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ARS Home » Plains Area » Temple, Texas » Grassland Soil and Water Research Laboratory » Research » Publications at this Location » Publication #394069

Research Project: Development of Enhanced Tools and Management Strategies to Support Sustainable Agricultural Systems and Water Quality

Location: Grassland Soil and Water Research Laboratory

Title: Machine learning algorithms improve MODIS GPP estimates in United States croplands

item Menefee, Dorothy
item Lee, Trey
item Flynn, Kyle
item CHEN, JIQUAN - Michigan State University
item ABRAHA, MICHAEL - Michigan State University
item Baker, John
item SUYKER, ANDY - University Of Nebraska

Submitted to: Frontiers in Remote Sensing
Publication Type: Peer Reviewed Journal
Publication Acceptance Date: 10/9/2023
Publication Date: 11/2/2023
Citation: Menefee, D.S., Lee, T.O., Flynn, K.C., Chen, J., Abraha, M., Baker, J.M., Suyker, A. 2023. Machine learning algorithms improve MODIS GPP estimates in United States croplands. Frontiers in Remote Sensing. 4. Article 1240895.

Interpretive Summary: Primary productivity in U.S. LTAR croplands was estimated using machine learning and remote sensing data. Eddy covariance data was used as a ground truth. This study showed that the machine learning method was able to successful estimate cropland productivity.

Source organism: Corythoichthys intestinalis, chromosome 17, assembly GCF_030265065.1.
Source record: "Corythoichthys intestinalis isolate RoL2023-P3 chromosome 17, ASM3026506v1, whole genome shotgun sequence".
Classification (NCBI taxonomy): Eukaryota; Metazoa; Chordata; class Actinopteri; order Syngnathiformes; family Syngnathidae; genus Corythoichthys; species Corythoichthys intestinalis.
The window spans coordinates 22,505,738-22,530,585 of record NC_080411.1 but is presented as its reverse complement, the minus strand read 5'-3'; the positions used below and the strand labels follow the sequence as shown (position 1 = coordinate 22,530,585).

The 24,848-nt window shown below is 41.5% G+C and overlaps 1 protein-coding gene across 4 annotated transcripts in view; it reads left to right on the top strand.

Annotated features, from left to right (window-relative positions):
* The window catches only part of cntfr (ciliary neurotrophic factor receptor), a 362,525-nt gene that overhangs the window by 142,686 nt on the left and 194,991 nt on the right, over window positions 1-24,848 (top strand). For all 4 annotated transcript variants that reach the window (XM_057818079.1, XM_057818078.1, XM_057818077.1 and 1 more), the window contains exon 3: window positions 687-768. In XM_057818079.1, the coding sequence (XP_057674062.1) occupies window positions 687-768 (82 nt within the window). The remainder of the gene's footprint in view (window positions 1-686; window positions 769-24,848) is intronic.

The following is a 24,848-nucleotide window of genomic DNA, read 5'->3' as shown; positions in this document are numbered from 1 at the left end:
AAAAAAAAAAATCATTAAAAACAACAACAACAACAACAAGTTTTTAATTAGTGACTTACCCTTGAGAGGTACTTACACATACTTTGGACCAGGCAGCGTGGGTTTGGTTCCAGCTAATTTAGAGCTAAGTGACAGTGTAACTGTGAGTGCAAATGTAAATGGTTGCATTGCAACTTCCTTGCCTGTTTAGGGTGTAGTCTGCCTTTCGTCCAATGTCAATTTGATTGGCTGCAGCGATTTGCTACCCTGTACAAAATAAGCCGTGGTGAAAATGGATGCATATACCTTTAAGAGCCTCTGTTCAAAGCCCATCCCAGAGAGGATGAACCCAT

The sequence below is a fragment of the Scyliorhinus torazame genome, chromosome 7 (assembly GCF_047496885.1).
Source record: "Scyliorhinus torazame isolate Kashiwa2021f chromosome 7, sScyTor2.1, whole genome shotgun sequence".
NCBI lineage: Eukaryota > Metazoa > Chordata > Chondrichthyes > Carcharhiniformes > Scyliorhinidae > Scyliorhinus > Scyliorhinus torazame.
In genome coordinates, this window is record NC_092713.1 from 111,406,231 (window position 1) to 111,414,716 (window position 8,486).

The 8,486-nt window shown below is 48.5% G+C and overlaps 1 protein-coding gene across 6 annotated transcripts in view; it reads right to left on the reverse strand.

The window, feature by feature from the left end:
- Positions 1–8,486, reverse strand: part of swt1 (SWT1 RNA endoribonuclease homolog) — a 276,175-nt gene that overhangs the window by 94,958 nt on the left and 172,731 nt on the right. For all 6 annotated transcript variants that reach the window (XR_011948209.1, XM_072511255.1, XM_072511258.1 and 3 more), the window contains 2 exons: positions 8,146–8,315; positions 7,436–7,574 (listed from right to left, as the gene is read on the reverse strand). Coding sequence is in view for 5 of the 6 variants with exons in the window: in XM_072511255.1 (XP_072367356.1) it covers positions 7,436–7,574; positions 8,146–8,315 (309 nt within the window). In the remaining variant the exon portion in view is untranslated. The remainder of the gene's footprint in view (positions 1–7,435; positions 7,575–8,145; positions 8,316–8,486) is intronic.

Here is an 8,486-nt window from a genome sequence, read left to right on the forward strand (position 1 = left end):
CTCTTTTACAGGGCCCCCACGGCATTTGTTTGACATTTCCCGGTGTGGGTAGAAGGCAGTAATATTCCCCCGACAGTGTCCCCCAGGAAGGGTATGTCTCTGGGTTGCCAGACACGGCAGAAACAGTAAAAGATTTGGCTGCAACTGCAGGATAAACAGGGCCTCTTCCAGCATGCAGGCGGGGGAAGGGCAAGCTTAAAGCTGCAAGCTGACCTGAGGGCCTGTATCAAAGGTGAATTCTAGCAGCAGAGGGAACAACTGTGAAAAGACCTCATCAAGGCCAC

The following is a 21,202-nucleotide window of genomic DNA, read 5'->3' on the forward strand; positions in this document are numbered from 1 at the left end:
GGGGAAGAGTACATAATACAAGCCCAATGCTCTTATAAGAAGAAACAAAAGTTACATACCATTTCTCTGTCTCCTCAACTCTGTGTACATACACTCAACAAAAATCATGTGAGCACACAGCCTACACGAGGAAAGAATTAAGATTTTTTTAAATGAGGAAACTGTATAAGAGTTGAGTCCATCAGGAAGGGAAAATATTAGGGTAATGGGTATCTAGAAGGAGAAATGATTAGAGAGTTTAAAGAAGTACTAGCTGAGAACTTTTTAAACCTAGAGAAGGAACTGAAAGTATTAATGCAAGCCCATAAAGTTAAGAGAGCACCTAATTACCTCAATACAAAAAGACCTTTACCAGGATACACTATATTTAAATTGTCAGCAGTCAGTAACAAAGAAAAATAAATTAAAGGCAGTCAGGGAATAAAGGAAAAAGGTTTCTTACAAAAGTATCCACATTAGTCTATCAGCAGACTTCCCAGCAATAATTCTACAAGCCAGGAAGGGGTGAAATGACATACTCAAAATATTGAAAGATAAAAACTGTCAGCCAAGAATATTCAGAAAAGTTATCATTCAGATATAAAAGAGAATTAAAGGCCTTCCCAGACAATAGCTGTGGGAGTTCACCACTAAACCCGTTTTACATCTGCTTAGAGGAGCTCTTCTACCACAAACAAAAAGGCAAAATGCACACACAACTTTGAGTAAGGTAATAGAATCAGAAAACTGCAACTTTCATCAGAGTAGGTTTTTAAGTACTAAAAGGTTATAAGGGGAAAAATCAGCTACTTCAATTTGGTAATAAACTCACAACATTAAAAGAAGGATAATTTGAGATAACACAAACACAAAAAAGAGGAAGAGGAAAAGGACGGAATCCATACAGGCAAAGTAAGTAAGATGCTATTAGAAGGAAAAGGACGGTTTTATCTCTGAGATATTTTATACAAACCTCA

Technical Abstract: Machine learning methods combined with satellite imagery have the potential to improve estimates of carbon uptake across U.S. croplands. Studying carbon uptake patterns across the U.S. using research networks, like the Long Term Agricultural Research (LTAR) network, can allow for the study of broader trends in crop productivity and sustainability. In this study, satellite gross primary productivity (GPP) estimates were obtained from the Moderate Resolution Imaging Spectroradiometer (MODIS) satellite’s GPP product for three LTAR cropland sites planted to maize (Zea mays L.) and soybean (Glycine max L.). The three sites selected were those with the most available data among LTAR sites, Kellogg Biological Station (KBS, 2 towers and 20 site-years), Upper Mississippi River Basin (UMRB - Rosemount, 1 tower and 12 site-years), and Platte River High Plains Aquifer (PRHPA, 3 towers and 52 site-years). The MODIS GPP product was initially compared to in-situ measurements from Eddy Covariance (EC) instruments at each site. Next, machine learning algorithms were used to create refined GPP estimates using air temperature, precipitation, crop selection (maize or soybean), agroecosystem, and the MODIS GPP product as inputs. The optimal model for simulating GPP across all sites was a Stacked Ensemble type with r2 values of 0.97, 0.93, and 0.94; and MSE (gC m-2 8 days-1) of 73.18, 195.95, and 188.10 (daily RMSE gC m-2: 1.07, 1.75, and 1.71, respectively) for training, cross-validation , and validation, respectively. The machine learning methodology was able to successfully simulate GPP across three agroecosystems and two crops.